The start of a housing recovery likely will signal several positive changes. One is that unemployment has started to fall and the pool of buyers has risen. Another is that the number of underwater mortgages has begun to drop, which means more people will have home equity for essential needs such as retirement. The housing market has caused such damage to the economy that an overall rebound in home prices should improve the national mood.
4. EU Recession
Recession ends in Italy, France and the United Kingdom. The European Union is the world’s largest economy by GDP. At $17.5 trillion, it is about $2.5 trillion larger than the U.S. The region is an essential export market for U.S. goods and services. A number of American multinationals have already posted second-quarter earnings that were hurt by EU sales. General Motors (NYSE: GM) and Ford (NYSE: F) have announced that they expect losses in the hundreds of millions of dollars to be posted for the second quarter, partly due to weakness in the region. IBM (NYSE: IBM) recently announced a drop in sales in the region.
Some of the nations in the union have at least held their own. Germany’s unemployment rate has been stable around 5.6%. Recent figures from the U.K. put its unemployment rate at 8.1% — similar to the U.S. But in Spain and Greece, the unemployment rates are well above 20%. In Portugal and Ireland, the number is about 15%. The weakest economies in the EU will not recover for years. But the large economies by GDP — Germany, France, the U.K. and Italy — will need sustained economic growth to drive demand of U.S. products and services. That will give a lift to revenue of American exporters, which in turn should create jobs.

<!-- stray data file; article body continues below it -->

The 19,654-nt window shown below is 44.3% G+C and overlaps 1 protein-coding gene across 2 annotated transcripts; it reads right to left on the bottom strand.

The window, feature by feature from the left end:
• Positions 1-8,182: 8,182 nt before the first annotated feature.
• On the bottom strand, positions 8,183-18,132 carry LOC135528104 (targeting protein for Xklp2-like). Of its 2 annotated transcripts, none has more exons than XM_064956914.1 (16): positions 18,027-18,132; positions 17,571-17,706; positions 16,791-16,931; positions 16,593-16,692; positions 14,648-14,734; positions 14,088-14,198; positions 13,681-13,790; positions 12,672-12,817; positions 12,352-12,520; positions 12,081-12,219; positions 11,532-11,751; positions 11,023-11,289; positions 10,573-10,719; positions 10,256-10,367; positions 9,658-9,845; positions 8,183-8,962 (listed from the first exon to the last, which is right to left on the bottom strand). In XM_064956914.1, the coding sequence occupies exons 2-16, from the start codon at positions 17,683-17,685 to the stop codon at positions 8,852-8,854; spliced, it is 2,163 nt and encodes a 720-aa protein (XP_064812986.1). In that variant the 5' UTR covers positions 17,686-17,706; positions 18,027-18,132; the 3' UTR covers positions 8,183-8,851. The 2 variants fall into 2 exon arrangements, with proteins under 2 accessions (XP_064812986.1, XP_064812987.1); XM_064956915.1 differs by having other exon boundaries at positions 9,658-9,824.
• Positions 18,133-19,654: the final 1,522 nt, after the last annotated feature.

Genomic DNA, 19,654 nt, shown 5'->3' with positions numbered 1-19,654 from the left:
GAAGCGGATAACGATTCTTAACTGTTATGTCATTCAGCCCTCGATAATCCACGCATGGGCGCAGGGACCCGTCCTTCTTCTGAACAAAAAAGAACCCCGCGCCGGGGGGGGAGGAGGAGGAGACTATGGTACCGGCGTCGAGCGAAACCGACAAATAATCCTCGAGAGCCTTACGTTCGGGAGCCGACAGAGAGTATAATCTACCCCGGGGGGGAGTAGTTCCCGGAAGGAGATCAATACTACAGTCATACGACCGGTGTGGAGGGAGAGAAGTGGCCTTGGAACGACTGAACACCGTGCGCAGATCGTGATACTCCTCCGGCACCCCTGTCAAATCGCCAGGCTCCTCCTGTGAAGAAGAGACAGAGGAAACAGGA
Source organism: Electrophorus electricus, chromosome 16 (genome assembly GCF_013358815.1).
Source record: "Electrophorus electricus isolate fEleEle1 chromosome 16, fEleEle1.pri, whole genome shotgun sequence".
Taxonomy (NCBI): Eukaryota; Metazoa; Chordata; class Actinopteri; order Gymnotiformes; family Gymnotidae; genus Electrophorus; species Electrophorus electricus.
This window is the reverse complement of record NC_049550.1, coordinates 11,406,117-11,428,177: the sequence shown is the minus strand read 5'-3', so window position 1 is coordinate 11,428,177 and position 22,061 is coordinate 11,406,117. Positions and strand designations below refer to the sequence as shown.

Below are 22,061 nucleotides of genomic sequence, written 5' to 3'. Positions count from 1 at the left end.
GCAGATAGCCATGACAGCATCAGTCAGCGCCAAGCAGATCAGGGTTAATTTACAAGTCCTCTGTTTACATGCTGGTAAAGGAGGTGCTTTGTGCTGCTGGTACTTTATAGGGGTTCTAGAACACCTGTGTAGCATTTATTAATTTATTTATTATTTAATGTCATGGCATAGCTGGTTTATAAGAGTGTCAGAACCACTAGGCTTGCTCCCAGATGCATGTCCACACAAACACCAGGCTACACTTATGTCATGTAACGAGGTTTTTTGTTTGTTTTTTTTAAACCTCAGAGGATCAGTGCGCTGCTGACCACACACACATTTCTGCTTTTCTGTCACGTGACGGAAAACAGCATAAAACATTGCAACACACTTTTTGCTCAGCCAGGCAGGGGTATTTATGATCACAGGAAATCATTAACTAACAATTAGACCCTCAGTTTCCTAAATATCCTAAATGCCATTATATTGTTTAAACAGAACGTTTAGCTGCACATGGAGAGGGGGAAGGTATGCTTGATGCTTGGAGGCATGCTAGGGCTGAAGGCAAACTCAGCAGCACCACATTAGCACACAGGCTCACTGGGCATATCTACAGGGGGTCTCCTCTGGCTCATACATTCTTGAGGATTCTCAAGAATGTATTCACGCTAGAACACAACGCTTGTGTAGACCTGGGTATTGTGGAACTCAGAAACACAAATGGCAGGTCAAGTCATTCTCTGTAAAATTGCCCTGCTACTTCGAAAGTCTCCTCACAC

5. China GDP Improves
China’s GDP growth moves above 9%. China remains the factory for a huge portion of the world’s goods. It is also a major consumer of commodities. A slowdown in the Chinese economy is a signal that demand for both business and consumer products in the EU, U.S. and Japan is faltering. Chinese GDP growth rate was 10.4% in 2010, much closer to its traditional growth. The number dropped to just above 9% in 2011. But in the second quarter it dropped to a very modest 7.6%, signalling China is in trouble. That was the slowest growth since the first quarter of 2009 — at the end of the Great Recession.
One way China contributes to global economic growth is with its rising middle class, which has become a relatively new set of consumers of imports from the U.S. Any decline in that appetite hits many American exporters. Another way China contributes to economic expansion is through its production activity. China remains the single best barometer of manufactured goods in the world. But China’s Purchasing Managers Index, a measure of factory activity, is unchanged or even contracting in recent months. When the People’s Republic government reports that PMI has moved sharply higher, and that translates into GDP growth of 10% or better, it will be another sign that an impressive global recovery is underway.